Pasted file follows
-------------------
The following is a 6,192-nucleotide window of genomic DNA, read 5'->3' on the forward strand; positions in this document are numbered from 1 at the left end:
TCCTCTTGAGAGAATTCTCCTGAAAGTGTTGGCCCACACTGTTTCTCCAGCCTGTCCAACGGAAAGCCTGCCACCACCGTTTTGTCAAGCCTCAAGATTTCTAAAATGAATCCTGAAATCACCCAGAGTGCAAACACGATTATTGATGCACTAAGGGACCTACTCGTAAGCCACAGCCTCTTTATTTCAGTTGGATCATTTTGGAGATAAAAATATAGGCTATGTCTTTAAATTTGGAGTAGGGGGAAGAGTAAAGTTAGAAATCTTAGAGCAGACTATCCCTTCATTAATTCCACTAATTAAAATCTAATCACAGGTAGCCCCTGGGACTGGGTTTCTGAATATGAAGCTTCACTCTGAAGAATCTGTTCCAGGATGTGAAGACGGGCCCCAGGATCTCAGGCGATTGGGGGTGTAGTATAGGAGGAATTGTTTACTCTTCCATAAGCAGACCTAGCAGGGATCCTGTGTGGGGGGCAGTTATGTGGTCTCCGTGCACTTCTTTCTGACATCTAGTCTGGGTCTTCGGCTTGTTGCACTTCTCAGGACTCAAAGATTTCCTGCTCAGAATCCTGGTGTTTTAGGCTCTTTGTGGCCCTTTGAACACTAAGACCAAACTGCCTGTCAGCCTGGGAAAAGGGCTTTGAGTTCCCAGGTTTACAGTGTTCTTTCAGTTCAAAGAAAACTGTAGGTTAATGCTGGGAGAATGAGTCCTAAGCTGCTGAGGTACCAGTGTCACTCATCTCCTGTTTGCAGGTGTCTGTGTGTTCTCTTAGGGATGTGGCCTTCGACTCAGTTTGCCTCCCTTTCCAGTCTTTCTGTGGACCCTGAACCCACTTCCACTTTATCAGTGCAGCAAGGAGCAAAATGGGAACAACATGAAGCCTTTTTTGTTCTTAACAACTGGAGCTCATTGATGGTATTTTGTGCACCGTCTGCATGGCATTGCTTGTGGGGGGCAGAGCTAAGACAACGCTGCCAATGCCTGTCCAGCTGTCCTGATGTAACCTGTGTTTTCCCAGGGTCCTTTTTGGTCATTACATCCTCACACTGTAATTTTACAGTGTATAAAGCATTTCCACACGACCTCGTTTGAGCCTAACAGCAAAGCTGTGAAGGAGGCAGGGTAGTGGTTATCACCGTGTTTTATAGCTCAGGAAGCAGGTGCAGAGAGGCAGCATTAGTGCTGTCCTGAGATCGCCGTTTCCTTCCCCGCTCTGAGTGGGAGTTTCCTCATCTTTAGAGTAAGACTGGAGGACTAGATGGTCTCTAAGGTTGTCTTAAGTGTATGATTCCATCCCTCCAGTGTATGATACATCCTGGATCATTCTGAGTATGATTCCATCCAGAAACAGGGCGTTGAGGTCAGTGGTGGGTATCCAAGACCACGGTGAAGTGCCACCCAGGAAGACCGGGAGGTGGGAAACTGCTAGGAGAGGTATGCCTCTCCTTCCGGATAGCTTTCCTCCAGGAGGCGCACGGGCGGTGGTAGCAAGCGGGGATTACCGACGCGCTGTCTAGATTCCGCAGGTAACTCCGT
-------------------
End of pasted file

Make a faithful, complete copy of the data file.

The following is a 6,192-nucleotide window of genomic DNA, read 5'->3' on the forward strand; positions in this document are numbered from 1 at the left end:
TCCTCTTGAGAGAATTCTCCTGAAAGTGTTGGCCCACACTGTTTCTCCAGCCTGTCCAACGGAAAGCCTGCCACCACCGTTTTGTCAAGCCTCAAGATTTCTAAAATGAATCCTGAAATCACCCAGAGTGCAAACACGATTATTGATGCACTAAGGGACCTACTCGTAAGCCACAGCCTCTTTATTTCAGTTGGATCATTTTGGAGATAAAAATATAGGCTATGTCTTTAAATTTGGAGTAGGGGGAAGAGTAAAGTTAGAAATCTTAGAGCAGACTATCCCTTCATTAATTCCACTAATTAAAATCTAATCACAGGTAGCCCCTGGGACTGGGTTTCTGAATATGAAGCTTCACTCTGAAGAATCTGTTCCAGGATGTGAAGACGGGCCCCAGGATCTCAGGCGATTGGGGGTGTAGTATAGGAGGAATTGTTTACTCTTCCATAAGCAGACCTAGCAGGGATCCTGTGTGGGGGGCAGTTATGTGGTCTCCGTGCACTTCTTTCTGACATCTAGTCTGGGTCTTCGGCTTGTTGCACTTCTCAGGACTCAAAGATTTCCTGCTCAGAATCCTGGTGTTTTAGGCTCTTTGTGGCCCTTTGAACACTAAGACCAAACTGCCTGTCAGCCTGGGAAAAGGGCTTTGAGTTCCCAGGTTTACAGTGTTCTTTCAGTTCAAAGAAAACTGTAGGTTAATGCTGGGAGAATGAGTCCTAAGCTGCTGAGGTACCAGTGTCACTCATCTCCTGTTTGCAGGTGTCTGTGTGTTCTCTTAGGGATGTGGCCTTCGACTCAGTTTGCCTCCCTTTCCAGTCTTTCTGTGGACCCTGAACCCACTTCCACTTTATCAGTGCAGCAAGGAGCAAAATGGGAACAACATGAAGCCTTTTTTGTTCTTAACAACTGGAGCTCATTGATGGTATTTTGTGCACCGTCTGCATGGCATTGCTTGTGGGGGGCAGAGCTAAGACAACGCTGCCAATGCCTGTCCAGCTGTCCTGATGTAACCTGTGTTTTCCCAGGGTCCTTTTTGGTCATTACATCCTCACACTGTAATTTTACAGTGTATAAAGCATTTCCACACGACCTCGTTTGAGCCTAACAGCAAAGCTGTGAAGGAGGCAGGGTAGTGGTTATCACCGTGTTTTATAGCTCAGGAAGCAGGTGCAGAGAGGCAGCATTAGTGCTGTCCTGAGATCGCCGTTTCCTTCCCCGCTCTGAGTGGGAGTTTCCTCATCTTTAGAGTAAGACTGGAGGACTAGATGGTCTCTAAGGTTGTCTTAAGTGTATGATTCCATCCCTCCAGTGTATGATACATCCTGGATCATTCTGAGTATGATTCCATCCAGAAACAGGGCGTTGAGGTCAGTGGTGGGTATCCAAGACCACGGTGAAGTGCCACCCAGGAAGACCGGGAGGTGGGAAACTGCTAGGAGAGGTATGCCTCTCCTTCCGGATAGCTTTCCTCCAGGAGGCGCACGGGCGGTGGTAGCAAGCGGGGATTACCGACGCGCTGTCTAGATTCCGCAGGTAACTCCGT